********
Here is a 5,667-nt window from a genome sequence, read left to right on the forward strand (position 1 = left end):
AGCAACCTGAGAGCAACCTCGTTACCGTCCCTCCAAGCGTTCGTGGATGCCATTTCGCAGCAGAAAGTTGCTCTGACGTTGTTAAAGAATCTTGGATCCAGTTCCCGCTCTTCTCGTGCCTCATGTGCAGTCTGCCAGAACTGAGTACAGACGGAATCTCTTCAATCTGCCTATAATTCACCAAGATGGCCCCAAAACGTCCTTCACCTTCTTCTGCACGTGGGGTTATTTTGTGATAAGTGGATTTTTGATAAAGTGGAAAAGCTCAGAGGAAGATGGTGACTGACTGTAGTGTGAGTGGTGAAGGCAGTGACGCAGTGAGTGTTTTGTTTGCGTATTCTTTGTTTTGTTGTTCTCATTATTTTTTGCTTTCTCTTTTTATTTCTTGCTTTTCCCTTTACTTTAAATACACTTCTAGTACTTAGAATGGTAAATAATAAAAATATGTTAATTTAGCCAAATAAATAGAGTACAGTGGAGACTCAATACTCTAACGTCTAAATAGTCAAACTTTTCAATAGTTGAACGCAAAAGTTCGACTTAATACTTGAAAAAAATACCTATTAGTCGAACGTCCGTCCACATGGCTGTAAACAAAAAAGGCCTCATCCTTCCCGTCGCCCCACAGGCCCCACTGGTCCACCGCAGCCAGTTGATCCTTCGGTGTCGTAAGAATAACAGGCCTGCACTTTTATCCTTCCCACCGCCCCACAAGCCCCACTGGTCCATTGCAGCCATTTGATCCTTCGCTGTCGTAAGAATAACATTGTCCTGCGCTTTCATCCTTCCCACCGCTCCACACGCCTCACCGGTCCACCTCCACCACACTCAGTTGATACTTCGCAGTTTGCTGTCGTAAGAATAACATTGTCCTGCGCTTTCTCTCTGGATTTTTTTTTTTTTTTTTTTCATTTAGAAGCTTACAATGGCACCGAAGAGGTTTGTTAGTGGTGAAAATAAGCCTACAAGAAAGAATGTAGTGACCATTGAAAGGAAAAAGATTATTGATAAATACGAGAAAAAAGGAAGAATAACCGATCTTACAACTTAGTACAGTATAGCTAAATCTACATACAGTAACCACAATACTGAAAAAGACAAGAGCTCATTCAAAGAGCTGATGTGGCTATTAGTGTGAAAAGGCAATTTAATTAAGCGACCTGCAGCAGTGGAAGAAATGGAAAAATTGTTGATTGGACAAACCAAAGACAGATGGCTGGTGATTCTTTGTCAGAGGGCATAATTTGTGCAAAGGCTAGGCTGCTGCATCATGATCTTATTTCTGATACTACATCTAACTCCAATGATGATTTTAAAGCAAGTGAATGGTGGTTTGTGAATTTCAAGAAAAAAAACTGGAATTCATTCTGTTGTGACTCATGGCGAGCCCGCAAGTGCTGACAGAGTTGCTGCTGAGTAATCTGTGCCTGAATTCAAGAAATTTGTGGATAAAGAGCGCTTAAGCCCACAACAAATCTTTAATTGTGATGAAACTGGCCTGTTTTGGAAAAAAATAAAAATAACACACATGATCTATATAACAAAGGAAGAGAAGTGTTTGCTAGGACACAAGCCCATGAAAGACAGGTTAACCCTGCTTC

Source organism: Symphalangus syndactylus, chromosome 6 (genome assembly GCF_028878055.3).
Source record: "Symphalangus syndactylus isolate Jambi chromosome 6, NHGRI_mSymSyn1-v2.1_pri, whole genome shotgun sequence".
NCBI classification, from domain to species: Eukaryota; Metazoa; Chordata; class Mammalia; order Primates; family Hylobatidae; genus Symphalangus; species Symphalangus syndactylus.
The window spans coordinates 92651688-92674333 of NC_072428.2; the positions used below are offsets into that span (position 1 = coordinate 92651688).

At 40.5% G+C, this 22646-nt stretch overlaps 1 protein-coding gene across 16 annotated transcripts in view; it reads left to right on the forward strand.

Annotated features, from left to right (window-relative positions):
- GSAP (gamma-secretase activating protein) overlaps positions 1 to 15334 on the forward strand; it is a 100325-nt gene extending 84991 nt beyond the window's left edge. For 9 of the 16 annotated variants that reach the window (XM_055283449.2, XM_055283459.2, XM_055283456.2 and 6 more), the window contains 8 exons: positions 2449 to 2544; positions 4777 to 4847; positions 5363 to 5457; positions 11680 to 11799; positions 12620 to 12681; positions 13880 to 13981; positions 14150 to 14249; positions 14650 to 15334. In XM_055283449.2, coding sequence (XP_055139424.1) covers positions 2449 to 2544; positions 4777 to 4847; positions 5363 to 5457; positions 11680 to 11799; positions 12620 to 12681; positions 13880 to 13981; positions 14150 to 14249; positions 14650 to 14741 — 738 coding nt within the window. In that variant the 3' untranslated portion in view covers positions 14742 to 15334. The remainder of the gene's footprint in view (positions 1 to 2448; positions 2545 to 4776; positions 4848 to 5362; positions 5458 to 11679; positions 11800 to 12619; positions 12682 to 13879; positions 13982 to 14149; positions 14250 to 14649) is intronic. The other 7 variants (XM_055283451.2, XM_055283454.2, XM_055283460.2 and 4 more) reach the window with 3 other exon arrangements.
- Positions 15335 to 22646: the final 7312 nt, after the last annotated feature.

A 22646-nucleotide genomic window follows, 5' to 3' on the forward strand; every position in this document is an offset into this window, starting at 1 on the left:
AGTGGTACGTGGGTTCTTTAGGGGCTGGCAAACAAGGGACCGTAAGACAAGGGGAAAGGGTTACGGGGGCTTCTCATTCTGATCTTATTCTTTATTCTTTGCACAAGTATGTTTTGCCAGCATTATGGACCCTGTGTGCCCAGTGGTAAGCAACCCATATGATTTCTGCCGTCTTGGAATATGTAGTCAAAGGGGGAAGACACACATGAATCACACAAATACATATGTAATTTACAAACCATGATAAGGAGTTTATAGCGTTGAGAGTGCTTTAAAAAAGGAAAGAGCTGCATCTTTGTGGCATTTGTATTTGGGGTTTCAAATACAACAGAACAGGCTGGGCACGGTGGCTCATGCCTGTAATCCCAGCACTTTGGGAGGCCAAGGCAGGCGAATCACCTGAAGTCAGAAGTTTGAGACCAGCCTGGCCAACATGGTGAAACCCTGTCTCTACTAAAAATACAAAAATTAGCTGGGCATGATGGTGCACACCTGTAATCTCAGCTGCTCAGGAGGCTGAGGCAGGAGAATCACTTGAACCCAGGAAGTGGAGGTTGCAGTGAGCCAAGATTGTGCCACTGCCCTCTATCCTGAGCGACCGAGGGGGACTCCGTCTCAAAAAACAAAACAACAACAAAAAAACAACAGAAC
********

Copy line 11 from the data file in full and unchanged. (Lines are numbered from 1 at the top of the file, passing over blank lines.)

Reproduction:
A 22646-nucleotide genomic window follows, 5' to 3' on the forward strand; every position in this document is an offset into this window, starting at 1 on the left: